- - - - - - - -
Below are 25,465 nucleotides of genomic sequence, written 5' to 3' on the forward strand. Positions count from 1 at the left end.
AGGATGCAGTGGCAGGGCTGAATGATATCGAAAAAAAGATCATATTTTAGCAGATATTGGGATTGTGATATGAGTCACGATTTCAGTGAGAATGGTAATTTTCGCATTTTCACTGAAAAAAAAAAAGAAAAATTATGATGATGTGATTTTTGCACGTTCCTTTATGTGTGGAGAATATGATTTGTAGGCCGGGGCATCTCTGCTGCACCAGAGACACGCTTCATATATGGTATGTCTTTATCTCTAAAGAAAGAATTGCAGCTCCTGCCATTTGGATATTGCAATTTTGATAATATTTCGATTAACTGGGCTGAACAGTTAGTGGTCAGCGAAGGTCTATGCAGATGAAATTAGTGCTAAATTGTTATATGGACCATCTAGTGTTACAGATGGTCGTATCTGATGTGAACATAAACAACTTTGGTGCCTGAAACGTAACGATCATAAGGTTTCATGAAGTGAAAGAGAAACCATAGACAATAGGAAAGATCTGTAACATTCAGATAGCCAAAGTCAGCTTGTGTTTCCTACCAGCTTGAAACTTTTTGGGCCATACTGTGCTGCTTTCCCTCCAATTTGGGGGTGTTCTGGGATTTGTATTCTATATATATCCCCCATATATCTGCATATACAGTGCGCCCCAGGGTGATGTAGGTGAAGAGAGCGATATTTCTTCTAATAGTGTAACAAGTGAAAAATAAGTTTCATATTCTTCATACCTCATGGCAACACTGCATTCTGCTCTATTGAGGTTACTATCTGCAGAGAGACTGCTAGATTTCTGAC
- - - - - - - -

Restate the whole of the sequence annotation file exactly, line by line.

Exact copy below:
Below are 25,465 nucleotides of genomic sequence, written 5' to 3' on the forward strand. Positions count from 1 at the left end.
AGGATGCAGTGGCAGGGCTGAATGATATCGAAAAAAAGATCATATTTTAGCAGATATTGGGATTGTGATATGAGTCACGATTTCAGTGAGAATGGTAATTTTCGCATTTTCACTGAAAAAAAAAAAGAAAAATTATGATGATGTGATTTTTGCACGTTCCTTTATGTGTGGAGAATATGATTTGTAGGCCGGGGCATCTCTGCTGCACCAGAGACACGCTTCATATATGGTATGTCTTTATCTCTAAAGAAAGAATTGCAGCTCCTGCCATTTGGATATTGCAATTTTGATAATATTTCGATTAACTGGGCTGAACAGTTAGTGGTCAGCGAAGGTCTATGCAGATGAAATTAGTGCTAAATTGTTATATGGACCATCTAGTGTTACAGATGGTCGTATCTGATGTGAACATAAACAACTTTGGTGCCTGAAACGTAACGATCATAAGGTTTCATGAAGTGAAAGAGAAACCATAGACAATAGGAAAGATCTGTAACATTCAGATAGCCAAAGTCAGCTTGTGTTTCCTACCAGCTTGAAACTTTTTGGGCCATACTGTGCTGCTTTCCCTCCAATTTGGGGGTGTTCTGGGATTTGTATTCTATATATATCCCCCATATATCTGCATATACAGTGCGCCCCAGGGTGATGTAGGTGAAGAGAGCGATATTTCTTCTAATAGTGTAACAAGTGAAAAATAAGTTTCATATTCTTCATACCTCATGGCAACACTGCATTCTGCTCTATTGAGGTTACTATCTGCAGAGAGACTGCTAGATTTCTGAC